Now an attempt at proving ‘beyond reasonable doubt’ the accuracy of my definitions. In case you are unaware of it nothing in the Academy or in life can attract a higher level of proof than the legal ‘beyond reasonable doubt’ (except in mathematics, which, for me, is a kind of language-game science and not untinged by faith).
Faith is involved somewhat in mathematics, follow me closely now as I bare my jugular, suicidally, to the Mathematicians in the house by confessing that when I sat the subject at GCE O’Levels in 1967, I managed only a credit not a distinction.
But take the series 1 + ½ + ¼ + 1/8 + 1/16, what is the sum of the series up to infinity?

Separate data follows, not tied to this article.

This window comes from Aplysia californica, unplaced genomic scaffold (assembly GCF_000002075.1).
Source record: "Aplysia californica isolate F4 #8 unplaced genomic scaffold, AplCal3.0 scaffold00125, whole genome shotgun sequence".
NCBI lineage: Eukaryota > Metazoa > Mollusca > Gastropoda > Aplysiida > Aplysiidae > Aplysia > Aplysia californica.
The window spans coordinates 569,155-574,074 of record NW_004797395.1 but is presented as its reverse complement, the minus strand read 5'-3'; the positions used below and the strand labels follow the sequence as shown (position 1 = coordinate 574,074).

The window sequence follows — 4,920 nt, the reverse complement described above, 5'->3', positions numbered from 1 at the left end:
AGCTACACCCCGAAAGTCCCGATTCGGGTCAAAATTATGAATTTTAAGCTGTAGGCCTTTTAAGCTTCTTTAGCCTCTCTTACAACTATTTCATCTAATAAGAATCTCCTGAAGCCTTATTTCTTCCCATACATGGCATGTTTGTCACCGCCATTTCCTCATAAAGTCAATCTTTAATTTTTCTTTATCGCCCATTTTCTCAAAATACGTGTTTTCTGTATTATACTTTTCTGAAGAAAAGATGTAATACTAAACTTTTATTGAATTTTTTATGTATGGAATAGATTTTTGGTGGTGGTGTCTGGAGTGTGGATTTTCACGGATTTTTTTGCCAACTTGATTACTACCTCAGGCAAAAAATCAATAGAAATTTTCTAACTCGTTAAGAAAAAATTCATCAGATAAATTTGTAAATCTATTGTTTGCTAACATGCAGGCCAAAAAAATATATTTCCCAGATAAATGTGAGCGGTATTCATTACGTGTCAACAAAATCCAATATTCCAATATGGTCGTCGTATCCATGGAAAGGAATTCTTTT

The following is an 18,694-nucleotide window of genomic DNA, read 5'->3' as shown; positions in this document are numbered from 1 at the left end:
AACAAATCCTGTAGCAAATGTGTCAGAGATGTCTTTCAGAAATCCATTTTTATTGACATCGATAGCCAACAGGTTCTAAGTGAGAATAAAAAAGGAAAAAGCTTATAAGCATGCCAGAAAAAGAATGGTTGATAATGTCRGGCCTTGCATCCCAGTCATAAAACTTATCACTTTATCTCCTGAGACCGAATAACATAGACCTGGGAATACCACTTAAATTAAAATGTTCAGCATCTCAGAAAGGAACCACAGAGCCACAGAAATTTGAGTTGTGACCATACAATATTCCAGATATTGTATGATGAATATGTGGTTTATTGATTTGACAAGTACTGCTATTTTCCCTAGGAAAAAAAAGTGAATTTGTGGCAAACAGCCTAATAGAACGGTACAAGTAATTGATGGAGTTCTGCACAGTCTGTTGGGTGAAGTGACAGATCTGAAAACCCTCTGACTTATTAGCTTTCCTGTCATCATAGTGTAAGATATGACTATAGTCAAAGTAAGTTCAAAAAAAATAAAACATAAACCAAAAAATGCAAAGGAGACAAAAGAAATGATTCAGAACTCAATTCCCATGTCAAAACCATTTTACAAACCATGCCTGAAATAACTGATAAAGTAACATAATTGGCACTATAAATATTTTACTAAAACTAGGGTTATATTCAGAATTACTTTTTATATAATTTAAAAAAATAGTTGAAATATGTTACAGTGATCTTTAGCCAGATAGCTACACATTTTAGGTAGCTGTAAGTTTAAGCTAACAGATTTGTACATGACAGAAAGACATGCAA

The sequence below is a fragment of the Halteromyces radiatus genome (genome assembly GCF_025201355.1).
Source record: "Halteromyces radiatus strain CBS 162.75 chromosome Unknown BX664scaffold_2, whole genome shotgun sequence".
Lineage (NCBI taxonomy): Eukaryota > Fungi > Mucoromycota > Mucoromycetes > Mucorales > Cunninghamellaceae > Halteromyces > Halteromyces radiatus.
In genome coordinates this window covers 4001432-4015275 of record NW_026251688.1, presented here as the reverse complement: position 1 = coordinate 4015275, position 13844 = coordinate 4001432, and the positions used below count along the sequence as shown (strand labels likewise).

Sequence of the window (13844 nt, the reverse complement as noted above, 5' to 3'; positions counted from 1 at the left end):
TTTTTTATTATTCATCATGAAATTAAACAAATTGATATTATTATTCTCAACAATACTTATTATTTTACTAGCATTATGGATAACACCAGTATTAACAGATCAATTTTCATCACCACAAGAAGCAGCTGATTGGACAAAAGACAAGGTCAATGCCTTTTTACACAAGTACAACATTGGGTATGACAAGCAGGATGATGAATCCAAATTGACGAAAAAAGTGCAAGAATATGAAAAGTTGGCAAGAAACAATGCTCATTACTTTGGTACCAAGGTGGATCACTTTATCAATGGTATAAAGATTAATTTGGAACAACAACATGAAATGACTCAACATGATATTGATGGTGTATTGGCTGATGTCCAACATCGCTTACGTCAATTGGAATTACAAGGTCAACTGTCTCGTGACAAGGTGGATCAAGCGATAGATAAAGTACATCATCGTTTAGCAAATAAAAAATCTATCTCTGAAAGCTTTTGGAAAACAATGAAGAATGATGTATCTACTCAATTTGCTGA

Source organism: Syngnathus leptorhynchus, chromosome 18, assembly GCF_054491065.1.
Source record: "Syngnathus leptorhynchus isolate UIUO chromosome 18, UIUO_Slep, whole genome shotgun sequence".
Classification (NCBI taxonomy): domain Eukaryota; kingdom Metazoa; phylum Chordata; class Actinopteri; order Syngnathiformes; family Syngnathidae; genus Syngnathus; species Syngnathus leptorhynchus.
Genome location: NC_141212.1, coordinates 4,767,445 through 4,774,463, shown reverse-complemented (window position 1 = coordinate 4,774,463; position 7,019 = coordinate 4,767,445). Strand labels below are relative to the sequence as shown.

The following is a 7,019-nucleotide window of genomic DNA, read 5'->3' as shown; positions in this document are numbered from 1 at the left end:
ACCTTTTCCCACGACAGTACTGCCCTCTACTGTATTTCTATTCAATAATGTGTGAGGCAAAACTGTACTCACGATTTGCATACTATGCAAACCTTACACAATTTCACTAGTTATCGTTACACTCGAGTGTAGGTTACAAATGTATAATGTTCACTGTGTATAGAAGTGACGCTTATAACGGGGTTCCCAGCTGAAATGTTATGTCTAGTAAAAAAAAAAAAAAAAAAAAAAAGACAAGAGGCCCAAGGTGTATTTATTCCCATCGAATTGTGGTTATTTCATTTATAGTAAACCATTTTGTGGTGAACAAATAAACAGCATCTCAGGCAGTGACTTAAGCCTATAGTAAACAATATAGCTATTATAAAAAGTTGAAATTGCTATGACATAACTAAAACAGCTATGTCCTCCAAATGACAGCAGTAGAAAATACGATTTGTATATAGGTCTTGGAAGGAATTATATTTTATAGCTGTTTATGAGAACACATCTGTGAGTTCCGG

That sum is 2 at infinity, but infinity is a faith construct! When, what is infinity and why can’t the series with the addition of smaller fractions go on ad infinitum?
So, if my reasoning is correct even the purest of the sciences employs faith, ok logical faith, belief based on but slightly in excess of the evidence. Are you with me?
This virtue ‘faith’ I assign to Martin Henry because he like the mathematicians employed logical faith albeit for Martin. faith in the evidence for the life, ministry, death and bodily resurrection of Jesus of Nazareth as God in flesh. I think Martin would join me in raising questions on the subjectivist popular Christian song ‘He Lives” which offers non-evidentially “you ask me how I know he lives, he lives within my heart”.